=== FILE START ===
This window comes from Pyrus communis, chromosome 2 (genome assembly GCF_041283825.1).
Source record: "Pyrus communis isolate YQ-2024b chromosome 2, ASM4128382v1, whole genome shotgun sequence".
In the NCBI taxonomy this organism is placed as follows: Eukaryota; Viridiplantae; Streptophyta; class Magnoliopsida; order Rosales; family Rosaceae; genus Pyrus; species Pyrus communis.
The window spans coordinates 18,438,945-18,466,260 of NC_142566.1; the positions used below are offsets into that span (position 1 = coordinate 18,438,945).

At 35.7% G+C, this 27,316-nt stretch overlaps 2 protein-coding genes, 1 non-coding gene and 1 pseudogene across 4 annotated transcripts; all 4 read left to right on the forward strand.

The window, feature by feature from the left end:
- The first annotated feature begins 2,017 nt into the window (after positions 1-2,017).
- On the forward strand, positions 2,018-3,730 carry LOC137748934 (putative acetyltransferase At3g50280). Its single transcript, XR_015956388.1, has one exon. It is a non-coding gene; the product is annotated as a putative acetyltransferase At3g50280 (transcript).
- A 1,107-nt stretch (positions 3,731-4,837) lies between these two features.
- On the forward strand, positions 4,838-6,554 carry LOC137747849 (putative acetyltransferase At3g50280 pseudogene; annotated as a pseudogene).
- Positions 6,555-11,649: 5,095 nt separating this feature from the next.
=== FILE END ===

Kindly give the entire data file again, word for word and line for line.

This window comes from Pyrus communis, chromosome 2 (genome assembly GCF_041283825.1).
Source record: "Pyrus communis isolate YQ-2024b chromosome 2, ASM4128382v1, whole genome shotgun sequence".
In the NCBI taxonomy this organism is placed as follows: Eukaryota; Viridiplantae; Streptophyta; class Magnoliopsida; order Rosales; family Rosaceae; genus Pyrus; species Pyrus communis.
The window spans coordinates 18,438,945-18,466,260 of NC_142566.1; the positions used below are offsets into that span (position 1 = coordinate 18,438,945).

At 35.7% G+C, this 27,316-nt stretch overlaps 2 protein-coding genes, 1 non-coding gene and 1 pseudogene across 4 annotated transcripts; all 4 read left to right on the forward strand.

The window, feature by feature from the left end:
- The first annotated feature begins 2,017 nt into the window (after positions 1-2,017).
- On the forward strand, positions 2,018-3,730 carry LOC137748934 (putative acetyltransferase At3g50280). Its single transcript, XR_015956388.1, has one exon. It is a non-coding gene; the product is annotated as a putative acetyltransferase At3g50280 (transcript).
- A 1,107-nt stretch (positions 3,731-4,837) lies between these two features.
- On the forward strand, positions 4,838-6,554 carry LOC137747849 (putative acetyltransferase At3g50280 pseudogene; annotated as a pseudogene).
- Positions 6,555-11,649: 5,095 nt separating this feature from the next.